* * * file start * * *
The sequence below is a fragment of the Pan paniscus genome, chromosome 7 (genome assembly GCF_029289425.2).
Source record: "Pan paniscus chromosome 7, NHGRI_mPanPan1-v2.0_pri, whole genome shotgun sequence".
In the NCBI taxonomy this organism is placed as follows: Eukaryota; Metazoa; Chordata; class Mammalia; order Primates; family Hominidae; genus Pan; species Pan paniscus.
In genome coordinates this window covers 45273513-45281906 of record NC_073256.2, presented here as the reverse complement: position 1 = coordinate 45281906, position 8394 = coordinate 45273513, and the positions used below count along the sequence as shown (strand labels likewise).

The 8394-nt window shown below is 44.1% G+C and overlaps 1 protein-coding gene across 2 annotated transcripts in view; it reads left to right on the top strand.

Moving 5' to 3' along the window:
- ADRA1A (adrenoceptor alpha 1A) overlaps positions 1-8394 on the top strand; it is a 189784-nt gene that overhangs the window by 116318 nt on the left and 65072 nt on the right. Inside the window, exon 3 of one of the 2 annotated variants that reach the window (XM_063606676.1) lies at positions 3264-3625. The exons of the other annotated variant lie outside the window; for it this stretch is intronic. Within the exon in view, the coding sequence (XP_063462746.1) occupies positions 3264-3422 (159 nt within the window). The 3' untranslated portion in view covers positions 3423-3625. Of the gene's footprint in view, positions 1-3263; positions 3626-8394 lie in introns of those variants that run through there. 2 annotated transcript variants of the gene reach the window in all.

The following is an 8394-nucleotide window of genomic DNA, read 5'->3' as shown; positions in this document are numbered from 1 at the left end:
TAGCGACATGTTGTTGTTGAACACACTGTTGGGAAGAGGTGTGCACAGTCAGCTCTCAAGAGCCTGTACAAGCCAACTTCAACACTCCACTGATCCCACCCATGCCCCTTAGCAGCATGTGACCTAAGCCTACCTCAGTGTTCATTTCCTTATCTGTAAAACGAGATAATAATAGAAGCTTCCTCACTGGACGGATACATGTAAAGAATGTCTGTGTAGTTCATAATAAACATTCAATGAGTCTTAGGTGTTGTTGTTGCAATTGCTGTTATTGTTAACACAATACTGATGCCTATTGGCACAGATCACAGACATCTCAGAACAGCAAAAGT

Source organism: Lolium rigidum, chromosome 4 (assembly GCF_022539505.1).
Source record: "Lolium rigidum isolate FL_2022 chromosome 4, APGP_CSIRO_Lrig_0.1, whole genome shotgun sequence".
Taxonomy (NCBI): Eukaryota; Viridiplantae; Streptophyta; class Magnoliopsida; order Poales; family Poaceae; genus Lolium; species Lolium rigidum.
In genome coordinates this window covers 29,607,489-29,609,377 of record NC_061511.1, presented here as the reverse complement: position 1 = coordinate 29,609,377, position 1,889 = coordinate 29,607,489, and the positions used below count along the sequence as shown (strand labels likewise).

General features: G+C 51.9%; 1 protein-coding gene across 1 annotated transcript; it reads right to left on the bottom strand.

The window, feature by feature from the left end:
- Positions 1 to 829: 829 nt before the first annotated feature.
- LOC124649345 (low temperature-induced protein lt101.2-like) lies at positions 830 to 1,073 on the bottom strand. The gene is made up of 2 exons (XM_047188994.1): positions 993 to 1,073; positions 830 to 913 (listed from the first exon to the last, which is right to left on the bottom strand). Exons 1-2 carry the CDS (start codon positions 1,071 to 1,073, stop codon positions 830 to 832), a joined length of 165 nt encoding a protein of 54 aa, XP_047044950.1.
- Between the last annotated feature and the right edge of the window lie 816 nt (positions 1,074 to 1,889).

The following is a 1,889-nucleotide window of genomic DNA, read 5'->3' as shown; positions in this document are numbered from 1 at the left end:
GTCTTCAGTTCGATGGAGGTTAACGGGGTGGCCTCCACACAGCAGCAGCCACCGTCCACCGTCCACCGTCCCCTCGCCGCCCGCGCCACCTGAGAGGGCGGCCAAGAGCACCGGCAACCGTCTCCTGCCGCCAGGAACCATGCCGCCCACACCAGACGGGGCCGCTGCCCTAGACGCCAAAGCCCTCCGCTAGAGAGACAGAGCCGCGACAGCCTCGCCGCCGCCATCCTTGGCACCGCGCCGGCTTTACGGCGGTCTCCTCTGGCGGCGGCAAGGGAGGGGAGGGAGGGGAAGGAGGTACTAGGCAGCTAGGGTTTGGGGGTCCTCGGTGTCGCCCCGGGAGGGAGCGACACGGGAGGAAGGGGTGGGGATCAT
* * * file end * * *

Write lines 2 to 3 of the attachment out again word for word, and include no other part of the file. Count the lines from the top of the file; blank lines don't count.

Source record: "Pan paniscus chromosome 7, NHGRI_mPanPan1-v2.0_pri, whole genome shotgun sequence".
In the NCBI taxonomy this organism is placed as follows: Eukaryota; Metazoa; Chordata; class Mammalia; order Primates; family Hominidae; genus Pan; species Pan paniscus.